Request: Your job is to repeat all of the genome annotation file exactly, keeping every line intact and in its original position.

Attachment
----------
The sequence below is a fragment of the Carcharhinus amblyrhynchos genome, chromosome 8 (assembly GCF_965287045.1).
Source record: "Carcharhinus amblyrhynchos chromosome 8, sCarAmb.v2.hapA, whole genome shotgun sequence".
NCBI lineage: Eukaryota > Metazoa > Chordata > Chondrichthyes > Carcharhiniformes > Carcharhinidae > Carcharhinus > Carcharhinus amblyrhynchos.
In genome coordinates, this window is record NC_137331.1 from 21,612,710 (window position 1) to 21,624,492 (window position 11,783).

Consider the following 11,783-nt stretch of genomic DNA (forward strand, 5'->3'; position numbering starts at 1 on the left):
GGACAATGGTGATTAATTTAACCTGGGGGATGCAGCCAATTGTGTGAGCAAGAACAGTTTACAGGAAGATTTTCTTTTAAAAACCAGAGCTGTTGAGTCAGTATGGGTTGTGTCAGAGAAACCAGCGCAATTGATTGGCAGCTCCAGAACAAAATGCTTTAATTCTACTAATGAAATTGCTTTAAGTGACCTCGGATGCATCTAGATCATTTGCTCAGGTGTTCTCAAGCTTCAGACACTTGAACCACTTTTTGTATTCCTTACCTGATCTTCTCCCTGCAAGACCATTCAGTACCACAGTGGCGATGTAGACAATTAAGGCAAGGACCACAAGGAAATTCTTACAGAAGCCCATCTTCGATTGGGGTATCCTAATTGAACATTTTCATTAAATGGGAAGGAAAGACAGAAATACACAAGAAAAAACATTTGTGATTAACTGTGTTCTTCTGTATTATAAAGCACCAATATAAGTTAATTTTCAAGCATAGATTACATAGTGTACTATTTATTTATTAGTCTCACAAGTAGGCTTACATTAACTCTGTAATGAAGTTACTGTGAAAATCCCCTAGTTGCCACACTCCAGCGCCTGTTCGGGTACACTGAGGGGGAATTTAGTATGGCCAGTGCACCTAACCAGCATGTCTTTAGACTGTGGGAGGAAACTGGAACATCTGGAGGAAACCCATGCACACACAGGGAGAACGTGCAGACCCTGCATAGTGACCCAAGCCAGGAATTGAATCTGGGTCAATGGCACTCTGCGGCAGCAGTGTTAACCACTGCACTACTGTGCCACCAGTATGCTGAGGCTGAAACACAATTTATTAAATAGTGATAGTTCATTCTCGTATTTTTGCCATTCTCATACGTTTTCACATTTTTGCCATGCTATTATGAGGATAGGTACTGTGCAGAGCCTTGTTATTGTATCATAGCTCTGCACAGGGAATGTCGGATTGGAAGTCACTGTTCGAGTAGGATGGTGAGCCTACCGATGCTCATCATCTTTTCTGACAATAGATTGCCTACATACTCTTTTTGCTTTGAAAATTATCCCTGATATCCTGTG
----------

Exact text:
The sequence below is a fragment of the Carcharhinus amblyrhynchos genome, chromosome 8 (assembly GCF_965287045.1).
Source record: "Carcharhinus amblyrhynchos chromosome 8, sCarAmb.v2.hapA, whole genome shotgun sequence".
NCBI lineage: Eukaryota > Metazoa > Chordata > Chondrichthyes > Carcharhiniformes > Carcharhinidae > Carcharhinus > Carcharhinus amblyrhynchos.
In genome coordinates, this window is record NC_137331.1 from 21,612,710 (window position 1) to 21,624,492 (window position 11,783).

Consider the following 11,783-nt stretch of genomic DNA (forward strand, 5'->3'; position numbering starts at 1 on the left):
GGACAATGGTGATTAATTTAACCTGGGGGATGCAGCCAATTGTGTGAGCAAGAACAGTTTACAGGAAGATTTTCTTTTAAAAACCAGAGCTGTTGAGTCAGTATGGGTTGTGTCAGAGAAACCAGCGCAATTGATTGGCAGCTCCAGAACAAAATGCTTTAATTCTACTAATGAAATTGCTTTAAGTGACCTCGGATGCATCTAGATCATTTGCTCAGGTGTTCTCAAGCTTCAGACACTTGAACCACTTTTTGTATTCCTTACCTGATCTTCTCCCTGCAAGACCATTCAGTACCACAGTGGCGATGTAGACAATTAAGGCAAGGACCACAAGGAAATTCTTACAGAAGCCCATCTTCGATTGGGGTATCCTAATTGAACATTTTCATTAAATGGGAAGGAAAGACAGAAATACACAAGAAAAAACATTTGTGATTAACTGTGTTCTTCTGTATTATAAAGCACCAATATAAGTTAATTTTCAAGCATAGATTACATAGTGTACTATTTATTTATTAGTCTCACAAGTAGGCTTACATTAACTCTGTAATGAAGTTACTGTGAAAATCCCCTAGTTGCCACACTCCAGCGCCTGTTCGGGTACACTGAGGGGGAATTTAGTATGGCCAGTGCACCTAACCAGCATGTCTTTAGACTGTGGGAGGAAACTGGAACATCTGGAGGAAACCCATGCACACACAGGGAGAACGTGCAGACCCTGCATAGTGACCCAAGCCAGGAATTGAATCTGGGTCAATGGCACTCTGCGGCAGCAGTGTTAACCACTGCACTACTGTGCCACCAGTATGCTGAGGCTGAAACACAATTTATTAAATAGTGATAGTTCATTCTCGTATTTTTGCCATTCTCATACGTTTTCACATTTTTGCCATGCTATTATGAGGATAGGTACTGTGCAGAGCCTTGTTATTGTATCATAGCTCTGCACAGGGAATGTCGGATTGGAAGTCACTGTTCGAGTAGGATGGTGAGCCTACCGATGCTCATCATCTTTTCTGACAATAGATTGCCTACATACTCTTTTTGCTTTGAAAATTATCCCTGATATCCTGTG